The Centers for Disease Control reported recently that more than 30% of all breast cancer cases and nearly 50% of all colon and cervical cancer cases are diagnosed at late stages, when there are fewer treatment options for patients and when the prognosis for the results of those treatment options is less likely to save, or extend, the life of the patient.
Despite considerable improvements in screening procedures to detect cancer at an early stage over the past 10 years, authors of the report noted that the chronic problem of late diagnosis on a nationwide scale persists unabated. This is due, for the most part, to differences in screening rates for cancer which vary depending on where a person lives and the person’s socio-economic background. These are two key factors that often determine an individual’s likelihood of getting regular check-ups and more thorough and comprehensive medical care from their doctors and other healthcare providers.
The CDC report, the first of its kind to highlight the incidence of late-stage cancer diagnosis and cancer screening prevalence in all 50 states, found striking evidence that the incidence of late-stage cancer rates differed dramatically by age, race, ethnicity and state.
Late Stage Cancer Incidence Rates by Age:
- Incidence rates of late-stage breast cancer were highest among women between the ages of 70 and 79 years; and in particular for African American women in an even much broader age range.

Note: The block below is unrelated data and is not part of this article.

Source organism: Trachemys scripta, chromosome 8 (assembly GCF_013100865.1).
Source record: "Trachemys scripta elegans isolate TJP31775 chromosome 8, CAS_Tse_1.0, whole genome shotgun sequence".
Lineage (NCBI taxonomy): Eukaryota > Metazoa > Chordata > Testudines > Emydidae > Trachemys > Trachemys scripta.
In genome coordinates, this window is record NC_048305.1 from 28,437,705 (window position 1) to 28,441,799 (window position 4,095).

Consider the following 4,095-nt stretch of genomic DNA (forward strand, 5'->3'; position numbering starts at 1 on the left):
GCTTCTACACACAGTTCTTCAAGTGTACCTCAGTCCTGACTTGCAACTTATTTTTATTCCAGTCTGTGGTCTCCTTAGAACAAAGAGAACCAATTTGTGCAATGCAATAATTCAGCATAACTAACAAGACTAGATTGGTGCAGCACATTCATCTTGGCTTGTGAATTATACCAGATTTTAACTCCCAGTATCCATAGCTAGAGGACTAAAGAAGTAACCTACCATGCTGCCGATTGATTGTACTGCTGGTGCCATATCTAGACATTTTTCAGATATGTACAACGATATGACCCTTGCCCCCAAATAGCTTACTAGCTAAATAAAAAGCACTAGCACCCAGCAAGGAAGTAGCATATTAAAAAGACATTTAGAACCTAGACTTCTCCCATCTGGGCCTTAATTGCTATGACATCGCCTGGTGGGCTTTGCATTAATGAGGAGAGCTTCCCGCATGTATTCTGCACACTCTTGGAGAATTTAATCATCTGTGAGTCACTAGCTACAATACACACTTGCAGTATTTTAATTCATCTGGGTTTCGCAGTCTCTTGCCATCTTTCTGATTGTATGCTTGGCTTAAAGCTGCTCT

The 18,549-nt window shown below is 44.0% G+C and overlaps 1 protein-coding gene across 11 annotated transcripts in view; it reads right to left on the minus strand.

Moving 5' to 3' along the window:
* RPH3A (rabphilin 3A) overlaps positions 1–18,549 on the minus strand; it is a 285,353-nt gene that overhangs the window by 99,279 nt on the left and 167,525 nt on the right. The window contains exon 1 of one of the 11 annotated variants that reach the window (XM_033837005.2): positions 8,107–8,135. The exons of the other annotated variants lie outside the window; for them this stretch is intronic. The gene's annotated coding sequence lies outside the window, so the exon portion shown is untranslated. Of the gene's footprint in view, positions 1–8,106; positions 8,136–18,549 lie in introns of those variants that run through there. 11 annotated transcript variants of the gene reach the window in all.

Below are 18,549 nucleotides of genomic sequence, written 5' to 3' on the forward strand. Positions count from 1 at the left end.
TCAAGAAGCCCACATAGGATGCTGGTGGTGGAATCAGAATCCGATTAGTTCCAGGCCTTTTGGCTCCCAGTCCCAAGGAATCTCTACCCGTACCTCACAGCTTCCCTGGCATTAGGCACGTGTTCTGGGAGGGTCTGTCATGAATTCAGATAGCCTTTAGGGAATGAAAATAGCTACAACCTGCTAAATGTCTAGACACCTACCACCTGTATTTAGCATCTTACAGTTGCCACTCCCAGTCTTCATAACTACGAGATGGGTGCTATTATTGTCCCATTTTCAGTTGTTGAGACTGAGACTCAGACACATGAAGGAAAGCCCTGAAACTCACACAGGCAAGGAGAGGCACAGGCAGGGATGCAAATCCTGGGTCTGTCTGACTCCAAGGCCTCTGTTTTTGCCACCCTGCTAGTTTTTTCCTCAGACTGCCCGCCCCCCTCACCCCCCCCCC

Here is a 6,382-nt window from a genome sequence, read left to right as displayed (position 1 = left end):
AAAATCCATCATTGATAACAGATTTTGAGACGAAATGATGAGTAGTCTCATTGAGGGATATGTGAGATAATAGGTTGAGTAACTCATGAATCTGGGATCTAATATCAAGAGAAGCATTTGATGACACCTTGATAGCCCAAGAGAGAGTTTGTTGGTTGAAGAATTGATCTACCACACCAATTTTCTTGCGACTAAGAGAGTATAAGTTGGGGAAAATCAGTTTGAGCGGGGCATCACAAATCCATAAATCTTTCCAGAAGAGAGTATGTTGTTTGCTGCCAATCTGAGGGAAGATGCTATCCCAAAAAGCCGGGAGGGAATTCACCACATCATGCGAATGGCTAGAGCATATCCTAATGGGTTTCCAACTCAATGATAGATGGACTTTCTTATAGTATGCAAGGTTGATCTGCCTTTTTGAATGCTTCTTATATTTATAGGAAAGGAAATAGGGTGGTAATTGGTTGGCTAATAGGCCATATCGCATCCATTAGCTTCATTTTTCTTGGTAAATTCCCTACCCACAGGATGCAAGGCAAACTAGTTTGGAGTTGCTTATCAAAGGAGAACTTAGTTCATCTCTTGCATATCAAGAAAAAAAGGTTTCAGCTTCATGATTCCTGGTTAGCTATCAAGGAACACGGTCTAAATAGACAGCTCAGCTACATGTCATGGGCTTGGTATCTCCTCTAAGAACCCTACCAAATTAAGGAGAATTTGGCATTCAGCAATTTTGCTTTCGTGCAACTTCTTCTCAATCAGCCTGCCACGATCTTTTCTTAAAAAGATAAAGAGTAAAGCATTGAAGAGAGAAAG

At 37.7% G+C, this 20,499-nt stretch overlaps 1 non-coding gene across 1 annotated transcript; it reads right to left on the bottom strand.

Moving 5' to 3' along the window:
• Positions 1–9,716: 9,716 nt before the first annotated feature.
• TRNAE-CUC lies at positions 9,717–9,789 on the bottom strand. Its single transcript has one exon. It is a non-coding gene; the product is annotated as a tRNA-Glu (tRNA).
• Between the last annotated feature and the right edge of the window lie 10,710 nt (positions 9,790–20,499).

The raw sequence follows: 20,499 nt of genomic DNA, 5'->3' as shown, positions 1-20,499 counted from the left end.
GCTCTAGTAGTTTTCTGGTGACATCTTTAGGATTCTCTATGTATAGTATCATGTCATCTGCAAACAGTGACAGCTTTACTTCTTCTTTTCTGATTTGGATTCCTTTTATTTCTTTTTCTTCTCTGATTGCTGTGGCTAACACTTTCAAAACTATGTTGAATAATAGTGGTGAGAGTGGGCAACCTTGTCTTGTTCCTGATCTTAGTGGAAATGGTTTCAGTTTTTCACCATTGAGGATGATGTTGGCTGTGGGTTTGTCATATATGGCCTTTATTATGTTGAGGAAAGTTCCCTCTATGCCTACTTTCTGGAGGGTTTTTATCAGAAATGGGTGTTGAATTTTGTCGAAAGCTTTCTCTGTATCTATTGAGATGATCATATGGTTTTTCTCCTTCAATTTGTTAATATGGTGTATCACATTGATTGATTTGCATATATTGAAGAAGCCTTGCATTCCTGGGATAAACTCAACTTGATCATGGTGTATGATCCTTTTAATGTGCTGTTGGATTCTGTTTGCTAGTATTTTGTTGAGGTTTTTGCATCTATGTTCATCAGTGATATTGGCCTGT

- Incidence rates for late-stage colorectal cancer increased with age, and were highest among African American men and women.
- Incidence rates of late-stage cervical cancer were highest among women aged 50–79 years, in particular for Hispanic women.
Late Stage Cancer Incidence Rates by State:
- Incidence rates for late-stage breast cancer were highest in Alabama, the District of Columbia, Kansas, Louisiana, Mississippi, New Jersey, Oklahoma, Pennsylvania, Tennessee, and Washington.
- Incidence rates for late-stage colon and rectum cancer were highest in Connecticut, Delaware, Illinois, Iowa, Kentucky, Louisiana, Maine, Nebraska, New Jersey, and Pennsylvania.
- Incidence rates for late-stage cervical cancer were highest in Arkansas, the District of Columbia, Illinois, Kentucky, Louisiana, Mississippi, Nevada, New Mexico, and Oklahoma.
According to the report, use of advanced screening tests may not necessarily relate to a decrease in mortality from all cancers. The CDC cautioned that more studies need to be conducted to accurately conclude that patient survival rates will increase if screening rates increase. This is due to the fact that the interval between the time a cancer is diagnosed by a screening procedure and the time a cancer would have otherwise been diagnosed in the absence of screening, has not yet been determined. However, earlier studies by the CDC, and other leading cancer research organizations in the U.S. and elsewhere, have demonstrated that early screening for breast cancer has resulted in increased survival rates for women who were found to have the disease.
If you think you have been the victim of a delayed diagnosis of cancer, you should contact one of our lawyers at Dankner Milstein for a free consultation at 212-751-8000 or firstname.lastname@example.org. Our firm has recovered more than $500 million for clients we’ve represented; and has secured more than two hundred (200) verdicts and settlements of one million dollars or higher.